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Examples of iconic wildlife that benefit from reforestation

Imagine walking through the forest in the springtime. Birds are chirping from all directions, and a group of deer are nearby, looking for something to nibble on. As you look around, it’s clear there is a thriving ecosystem.    

At Land Life Company, we restore degraded land around the world by planting a diverse mix of trees with our technology and by working closely with local communities. Reforestation is an amazing tool to reduce carbon dioxide, but it also has an array of other benefits. The roots of trees reduce erosion and pollution in our waterways, for example. And, at the same time, trees provide food, protection and habitat for many birds and mammals. Many species of wildlife depend on trees for their survival. 

Here are three iconic species that our reforestation projects help by restoring the habitat they rely on. 

Ocelot

Rio Grande Valley in the South of Texas is one of the most biodiverse ecosystems in North America. The area is a refuge for thousands of species. Including several federally listed endangered species. Much of the land was once used to grow crops and raise livestock but, as a consequence, this severely degraded the land over time. 

The Tamaulipan thornscrub that used to be abundantly present here, provides sanctuary for a diverse wildlife population. There are currently 11 threatened and endangered species in the area, including the ocelot, which has been severely affected by the habitat destruction. We are helping to rebuild the ecosystem for this endangered native wild cat. There are only an estimated 40 breeding ocelots left in the U.S., which reside in Texas. We are excited to be working alongside the U.S. Fish and Wildlife Service toward the cultivation of this beautiful animal’s native habitat.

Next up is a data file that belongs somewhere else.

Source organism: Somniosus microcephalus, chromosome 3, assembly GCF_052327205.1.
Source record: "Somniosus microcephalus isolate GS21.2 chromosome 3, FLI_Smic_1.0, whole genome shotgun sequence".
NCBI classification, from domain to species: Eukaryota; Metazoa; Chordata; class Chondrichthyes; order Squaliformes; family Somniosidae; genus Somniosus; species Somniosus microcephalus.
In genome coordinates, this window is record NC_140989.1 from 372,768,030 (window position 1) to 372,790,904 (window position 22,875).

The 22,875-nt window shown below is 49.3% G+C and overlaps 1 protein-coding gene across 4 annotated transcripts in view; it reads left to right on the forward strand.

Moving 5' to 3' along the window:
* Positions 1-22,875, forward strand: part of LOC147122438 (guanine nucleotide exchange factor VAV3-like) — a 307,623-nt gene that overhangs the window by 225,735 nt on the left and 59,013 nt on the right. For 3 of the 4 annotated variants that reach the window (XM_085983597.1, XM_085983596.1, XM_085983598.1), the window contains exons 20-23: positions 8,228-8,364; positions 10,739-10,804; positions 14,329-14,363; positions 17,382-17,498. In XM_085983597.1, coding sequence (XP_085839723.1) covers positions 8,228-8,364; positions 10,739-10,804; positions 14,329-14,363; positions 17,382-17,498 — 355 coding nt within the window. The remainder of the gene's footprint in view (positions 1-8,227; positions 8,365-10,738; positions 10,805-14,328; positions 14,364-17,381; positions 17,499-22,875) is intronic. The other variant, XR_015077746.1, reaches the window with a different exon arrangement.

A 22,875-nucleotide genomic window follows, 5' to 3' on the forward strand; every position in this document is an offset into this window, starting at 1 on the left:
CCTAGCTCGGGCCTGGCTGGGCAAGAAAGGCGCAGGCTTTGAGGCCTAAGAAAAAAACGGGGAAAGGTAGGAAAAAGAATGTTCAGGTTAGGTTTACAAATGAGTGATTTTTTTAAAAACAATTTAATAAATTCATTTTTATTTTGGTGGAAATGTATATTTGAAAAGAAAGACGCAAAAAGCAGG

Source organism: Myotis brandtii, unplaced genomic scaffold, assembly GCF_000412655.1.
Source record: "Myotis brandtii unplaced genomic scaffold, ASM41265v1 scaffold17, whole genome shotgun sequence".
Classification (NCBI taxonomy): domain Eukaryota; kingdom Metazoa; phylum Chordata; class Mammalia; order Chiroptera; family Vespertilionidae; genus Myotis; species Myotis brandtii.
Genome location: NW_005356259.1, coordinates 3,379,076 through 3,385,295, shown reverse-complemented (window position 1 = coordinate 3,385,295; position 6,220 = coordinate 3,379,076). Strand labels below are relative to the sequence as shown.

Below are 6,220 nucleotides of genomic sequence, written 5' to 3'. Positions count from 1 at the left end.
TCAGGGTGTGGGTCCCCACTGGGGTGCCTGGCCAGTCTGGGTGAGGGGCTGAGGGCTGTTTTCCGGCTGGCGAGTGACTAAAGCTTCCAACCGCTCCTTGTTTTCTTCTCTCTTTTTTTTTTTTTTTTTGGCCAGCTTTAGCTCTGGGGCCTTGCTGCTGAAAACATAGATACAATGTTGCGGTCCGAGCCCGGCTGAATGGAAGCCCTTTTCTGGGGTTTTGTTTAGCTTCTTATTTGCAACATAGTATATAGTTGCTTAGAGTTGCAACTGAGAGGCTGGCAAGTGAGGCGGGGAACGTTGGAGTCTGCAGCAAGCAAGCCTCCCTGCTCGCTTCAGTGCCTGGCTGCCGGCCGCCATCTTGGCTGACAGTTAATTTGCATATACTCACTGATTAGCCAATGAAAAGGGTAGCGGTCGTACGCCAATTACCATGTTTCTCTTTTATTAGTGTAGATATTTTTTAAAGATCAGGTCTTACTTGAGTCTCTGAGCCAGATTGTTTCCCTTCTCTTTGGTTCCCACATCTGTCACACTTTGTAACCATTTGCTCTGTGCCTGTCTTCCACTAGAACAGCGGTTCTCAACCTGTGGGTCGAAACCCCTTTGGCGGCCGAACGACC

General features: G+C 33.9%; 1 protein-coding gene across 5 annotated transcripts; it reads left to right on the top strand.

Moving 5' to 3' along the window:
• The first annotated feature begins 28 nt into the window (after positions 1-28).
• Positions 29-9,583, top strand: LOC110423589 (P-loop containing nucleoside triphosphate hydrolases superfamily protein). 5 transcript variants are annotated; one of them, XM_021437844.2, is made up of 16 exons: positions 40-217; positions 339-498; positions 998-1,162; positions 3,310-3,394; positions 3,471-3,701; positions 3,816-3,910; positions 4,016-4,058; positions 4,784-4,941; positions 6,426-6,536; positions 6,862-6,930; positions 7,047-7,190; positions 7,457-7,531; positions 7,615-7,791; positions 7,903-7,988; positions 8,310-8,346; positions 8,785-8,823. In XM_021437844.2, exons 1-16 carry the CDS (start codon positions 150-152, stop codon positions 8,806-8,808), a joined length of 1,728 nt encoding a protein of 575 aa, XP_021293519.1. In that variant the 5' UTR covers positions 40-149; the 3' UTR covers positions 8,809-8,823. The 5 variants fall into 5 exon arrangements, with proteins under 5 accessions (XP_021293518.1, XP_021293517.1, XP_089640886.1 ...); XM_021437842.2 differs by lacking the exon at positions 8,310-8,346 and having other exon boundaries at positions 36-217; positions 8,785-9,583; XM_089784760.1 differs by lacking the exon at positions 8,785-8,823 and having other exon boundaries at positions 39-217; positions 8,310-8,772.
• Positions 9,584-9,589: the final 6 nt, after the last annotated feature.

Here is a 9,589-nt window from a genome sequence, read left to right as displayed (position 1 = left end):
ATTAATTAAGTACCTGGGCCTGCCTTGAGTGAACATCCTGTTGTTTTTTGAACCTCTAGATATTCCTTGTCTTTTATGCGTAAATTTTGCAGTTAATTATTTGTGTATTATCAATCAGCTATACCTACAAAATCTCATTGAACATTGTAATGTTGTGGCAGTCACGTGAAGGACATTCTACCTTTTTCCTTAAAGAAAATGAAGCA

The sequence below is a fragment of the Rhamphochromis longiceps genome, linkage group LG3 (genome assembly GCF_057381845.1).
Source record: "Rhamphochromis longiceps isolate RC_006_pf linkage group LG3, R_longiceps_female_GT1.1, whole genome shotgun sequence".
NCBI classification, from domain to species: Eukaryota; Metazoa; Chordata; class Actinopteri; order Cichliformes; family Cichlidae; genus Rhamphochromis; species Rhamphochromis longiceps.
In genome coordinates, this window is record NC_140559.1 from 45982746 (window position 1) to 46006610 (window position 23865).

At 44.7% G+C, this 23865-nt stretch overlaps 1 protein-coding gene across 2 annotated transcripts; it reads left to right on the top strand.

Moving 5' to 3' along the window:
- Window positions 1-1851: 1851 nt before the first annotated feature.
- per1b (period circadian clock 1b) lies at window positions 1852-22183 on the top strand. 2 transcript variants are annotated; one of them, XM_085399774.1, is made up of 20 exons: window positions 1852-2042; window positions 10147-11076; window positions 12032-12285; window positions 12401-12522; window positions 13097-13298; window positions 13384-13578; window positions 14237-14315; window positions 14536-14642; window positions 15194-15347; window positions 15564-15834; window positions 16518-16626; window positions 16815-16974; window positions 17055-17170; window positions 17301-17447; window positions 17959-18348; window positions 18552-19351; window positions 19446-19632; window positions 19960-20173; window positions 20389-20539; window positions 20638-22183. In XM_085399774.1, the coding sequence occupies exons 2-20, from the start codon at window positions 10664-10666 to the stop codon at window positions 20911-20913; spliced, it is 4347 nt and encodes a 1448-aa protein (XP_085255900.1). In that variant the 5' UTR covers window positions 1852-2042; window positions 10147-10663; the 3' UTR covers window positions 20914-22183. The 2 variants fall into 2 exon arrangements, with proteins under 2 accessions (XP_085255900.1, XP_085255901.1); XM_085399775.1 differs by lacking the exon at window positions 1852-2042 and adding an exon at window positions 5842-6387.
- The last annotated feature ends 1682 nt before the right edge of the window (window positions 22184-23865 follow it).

Monarch butterfly

About 125 km outside Mexico City, a colorful visitor arrives every autumn in the forested mountains, turning the treetops a beautiful shade of orange. The Monarch Butterfly Biosphere Reserve becomes a refuge for the iconic species, hosting 70 percent of the monarch population at once. 

Together with Arbor Day and local partners, we are helping to restore the land through reforestation and community engagement there. The monarch arrives from Canada and the U.S. as part of their 8-month migration. It’s a mystery as to how the butterflies find their way back to Mexico each year, but we do know the Reserve is critical to their survival.

Wedge-tailed eagle

In Australia, we are restoring degraded land in Victoria, which is also home to the iconic wedge-tailed eagle. It is the largest bird of prey in the country, and it prefers wooded areas and open forests. In Victoria, the land has been degraded by agriculture and mining, causing widespread erosion and habitat loss. The trees we are currently planting there will help create corridors to support broken ecosystems and species migrations. Fun fact: in Australian Aboriginal mythology, the wedge-tailed eagle is used to depict Bunjil, the divine creator of earth.